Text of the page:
For Women, Troubling Trends in Social Security
By: Judy Mann
A new report from the Institute for Women's Policy Research warns that proposed reforms in the Social Security system could be devastating for widows and many other elderly women who are more likely to be dependent on Social Security than men.
Women who are currently on Social Security, and who were much less likely to have worked than women in the baby boom generation, are not the only ones threatened, according to "The Impact of Social Security Reform on Women," written by economist Heidi Hartmann and her colleagues. Women of the generation in which working was the norm also are at greater risk of poverty than are men, because their incomes average 75 percent of men's and because many women of childbearing age take time off or work part time. Both factors lower their Social Security benefits.
"Single and divorced and long-term widowed women are the most vulnerable to poverty because of their lesser engagement in paid work over their lifetime," Hartmann says. "Their own pensions are either nonexistent or very small. If they were once married, they are frequently dependent on what their husbands' earnings were, on his pension and Social Security. These pensions are reduced when the husband and chief breadwinner dies. This leaves women who are alone very vulnerable."
The study is based on data from the Social Security Administration's New Beneficiary Survey, which conducted interviews with a sample of men and women who began receiving benefits in the early 1980s. The surviving members of the original sample and surviving spouses were reinterviewed in 1991 to find out how their circumstances had changed. Ten percent of the unmarried women were poor when they were first interviewed shortly after retirement. Nine years later, that percentage had risen to 15. Among the older women who became poor, two-thirds stayed poor. Declining income from assets also contributed to their poverty.
For women with modest retirement income, continuing to work was one of the few ways of avoiding poverty, but for women with health problems, that was not always an option. The study found that the current Social Security system had important protections for women, including yearly cost-of-living increases and a benefit formula that is relatively generous to low-income workers.
It warned that several features of proposed reforms could undermine women by cutting dependent spouse benefits, raising the basis for calculating benefits from 35 years of highest earnings to 38, and raising the age at which a person could begin receiving benefits from the current 65 to much older. Already, the age is being raised from 65 to 67 by 2027, and some proposals would require people to be 70 before they could receive Social Security checks.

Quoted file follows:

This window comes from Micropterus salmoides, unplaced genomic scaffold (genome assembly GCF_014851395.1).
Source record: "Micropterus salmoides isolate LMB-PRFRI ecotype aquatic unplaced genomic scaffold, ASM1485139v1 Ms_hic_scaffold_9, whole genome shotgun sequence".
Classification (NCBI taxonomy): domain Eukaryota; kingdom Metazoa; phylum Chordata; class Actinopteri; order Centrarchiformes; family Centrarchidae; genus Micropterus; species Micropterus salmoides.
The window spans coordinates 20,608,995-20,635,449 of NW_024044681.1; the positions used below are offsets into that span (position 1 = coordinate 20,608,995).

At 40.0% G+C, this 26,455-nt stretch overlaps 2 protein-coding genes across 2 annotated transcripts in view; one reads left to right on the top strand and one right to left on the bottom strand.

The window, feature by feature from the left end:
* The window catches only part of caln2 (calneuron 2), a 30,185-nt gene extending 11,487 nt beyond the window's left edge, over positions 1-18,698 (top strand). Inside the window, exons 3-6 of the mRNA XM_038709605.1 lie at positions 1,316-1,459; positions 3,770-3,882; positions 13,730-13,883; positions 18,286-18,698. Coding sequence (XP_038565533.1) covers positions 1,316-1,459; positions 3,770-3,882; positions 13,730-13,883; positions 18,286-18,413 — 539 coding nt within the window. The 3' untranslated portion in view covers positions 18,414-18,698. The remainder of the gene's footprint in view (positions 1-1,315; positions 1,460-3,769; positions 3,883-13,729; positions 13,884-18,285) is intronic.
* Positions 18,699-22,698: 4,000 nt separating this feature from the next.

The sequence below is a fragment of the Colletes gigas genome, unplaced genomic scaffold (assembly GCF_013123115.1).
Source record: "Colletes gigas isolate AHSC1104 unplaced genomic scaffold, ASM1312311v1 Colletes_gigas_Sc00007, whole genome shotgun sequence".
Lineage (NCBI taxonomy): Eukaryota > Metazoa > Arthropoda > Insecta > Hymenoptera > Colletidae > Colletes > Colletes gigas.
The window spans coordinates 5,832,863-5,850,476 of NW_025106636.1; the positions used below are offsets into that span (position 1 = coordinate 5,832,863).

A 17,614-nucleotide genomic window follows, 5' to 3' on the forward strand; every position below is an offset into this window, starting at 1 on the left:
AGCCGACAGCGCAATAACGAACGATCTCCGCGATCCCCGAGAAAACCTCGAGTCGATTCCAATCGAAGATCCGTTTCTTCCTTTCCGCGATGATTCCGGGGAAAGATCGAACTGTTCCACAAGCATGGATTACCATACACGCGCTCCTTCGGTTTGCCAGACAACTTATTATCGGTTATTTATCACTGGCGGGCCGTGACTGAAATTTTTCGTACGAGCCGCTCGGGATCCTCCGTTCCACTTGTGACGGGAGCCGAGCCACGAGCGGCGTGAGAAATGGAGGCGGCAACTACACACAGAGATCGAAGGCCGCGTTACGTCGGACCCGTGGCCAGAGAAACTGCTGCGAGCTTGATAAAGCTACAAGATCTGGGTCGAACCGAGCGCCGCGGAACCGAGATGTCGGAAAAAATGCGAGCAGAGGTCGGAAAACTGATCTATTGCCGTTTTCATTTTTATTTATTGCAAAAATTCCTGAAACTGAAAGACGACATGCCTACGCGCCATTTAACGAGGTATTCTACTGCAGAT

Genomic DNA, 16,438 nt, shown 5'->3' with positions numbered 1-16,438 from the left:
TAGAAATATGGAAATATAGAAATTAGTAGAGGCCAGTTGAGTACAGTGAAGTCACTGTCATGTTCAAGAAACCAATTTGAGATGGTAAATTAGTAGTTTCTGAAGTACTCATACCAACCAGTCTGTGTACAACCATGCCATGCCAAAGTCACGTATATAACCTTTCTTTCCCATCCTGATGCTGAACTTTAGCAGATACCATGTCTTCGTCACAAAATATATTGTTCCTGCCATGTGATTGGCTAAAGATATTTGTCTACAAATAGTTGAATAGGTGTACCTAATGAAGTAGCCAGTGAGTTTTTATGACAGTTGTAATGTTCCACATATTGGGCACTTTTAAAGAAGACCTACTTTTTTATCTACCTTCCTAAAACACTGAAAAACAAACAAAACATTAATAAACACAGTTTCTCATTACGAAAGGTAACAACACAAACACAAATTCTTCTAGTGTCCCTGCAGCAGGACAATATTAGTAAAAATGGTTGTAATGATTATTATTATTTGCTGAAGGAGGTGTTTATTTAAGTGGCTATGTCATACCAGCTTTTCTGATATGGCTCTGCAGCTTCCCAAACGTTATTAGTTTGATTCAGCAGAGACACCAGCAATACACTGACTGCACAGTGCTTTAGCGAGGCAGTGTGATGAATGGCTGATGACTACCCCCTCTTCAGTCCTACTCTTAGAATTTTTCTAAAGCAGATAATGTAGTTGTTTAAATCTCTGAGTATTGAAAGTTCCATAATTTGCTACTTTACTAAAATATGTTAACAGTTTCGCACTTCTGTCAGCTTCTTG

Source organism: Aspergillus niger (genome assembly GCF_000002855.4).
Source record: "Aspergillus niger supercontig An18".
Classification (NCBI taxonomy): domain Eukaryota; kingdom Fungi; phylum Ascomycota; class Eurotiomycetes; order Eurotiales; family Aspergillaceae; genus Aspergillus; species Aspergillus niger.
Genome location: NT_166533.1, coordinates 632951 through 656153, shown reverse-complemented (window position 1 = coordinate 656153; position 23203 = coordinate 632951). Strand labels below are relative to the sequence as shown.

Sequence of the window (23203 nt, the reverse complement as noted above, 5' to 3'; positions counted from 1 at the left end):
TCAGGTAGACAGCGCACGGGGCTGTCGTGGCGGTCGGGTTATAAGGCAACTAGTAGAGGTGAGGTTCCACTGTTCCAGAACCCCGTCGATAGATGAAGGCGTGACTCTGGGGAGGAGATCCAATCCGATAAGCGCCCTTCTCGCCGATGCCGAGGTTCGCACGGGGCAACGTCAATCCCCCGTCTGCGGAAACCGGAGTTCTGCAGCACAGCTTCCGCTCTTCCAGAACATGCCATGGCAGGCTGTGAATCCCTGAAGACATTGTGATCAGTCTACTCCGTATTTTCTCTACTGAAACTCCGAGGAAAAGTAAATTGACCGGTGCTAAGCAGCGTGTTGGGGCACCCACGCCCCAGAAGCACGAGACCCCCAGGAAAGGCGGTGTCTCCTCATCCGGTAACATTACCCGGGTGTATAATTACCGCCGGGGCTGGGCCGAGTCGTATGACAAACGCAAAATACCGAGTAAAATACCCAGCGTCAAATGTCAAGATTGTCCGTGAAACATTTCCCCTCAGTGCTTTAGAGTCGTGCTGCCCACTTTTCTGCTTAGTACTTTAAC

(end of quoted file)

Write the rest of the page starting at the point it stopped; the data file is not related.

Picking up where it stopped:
The study calculated that 30 percent of women and 60 percent of men retiring in 2021 will have accumulated 38 years of work experience. Women would find their benefits lowered because they would include up to three years of zero or part-time income for the time the women took off to care for young children.
Another proposal that could hurt women in particular is one that would limit cost-of-living benefit increases to 1 percentage point less than the Consumer Price Index, which could have a devastating cumulative effect on women who live to be very old.
Both men and women also may lose years out of the work force when they have to reeducate or retrain themselves, an increasingly common pattern, Hartmann says. "It may be that men and women's lives become more similar, with men taking on more family care, but that both would have to leave the labor force while retraining. With computers and being able to work from home, we might envision a more fluid mesh or screen between work and nonwork, in which men and women would move in and out of work more readily. You'd want to see the private pensions be more portable. Now it still requires five years to vest in a pension. We might want to reduce this, as well as have a Social Security system that doesn't penalize time off from work."
Social Security reform is going in the opposite direction of societal trends, she points out. "As society gets more wealthy, people want more leisure, and they are retiring earlier, not later. . . . Our public policy seems almost punitive: You can't get any benefit until you are 70." A factor that may be driving that is the perception that people are retiring from their main jobs earlier and beginning a second career to supplement their pensions. That kind of work usually pays less, although it provides more freedom.
"The biggest reason women became poor is that they stopped working. To look at it and say we can delay benefits because so many are working, that's the privileged few who are healthy enough. Many policymakers are thinking of themselves," and they do not realize that when women can no longer work and are dependent on meager benefits, they are plunged into poverty. "Policymakers see retired people working now. But there is a big difference between doing it to get extra money and doing it to survive."
Hartmann says she has been surprised by how many articles and reports on Social Security reform fail to mention the great difference in its impact on men and women.
Women are far more dependent on Social Security as a main source of income than men are -- which means that attempts to reform Social Security absolutely must be examined through a lens that tells us in detail what the impact would be on women. This is a program designed to provide social insurance against poverty, and that mission must remain firmly in our sights.
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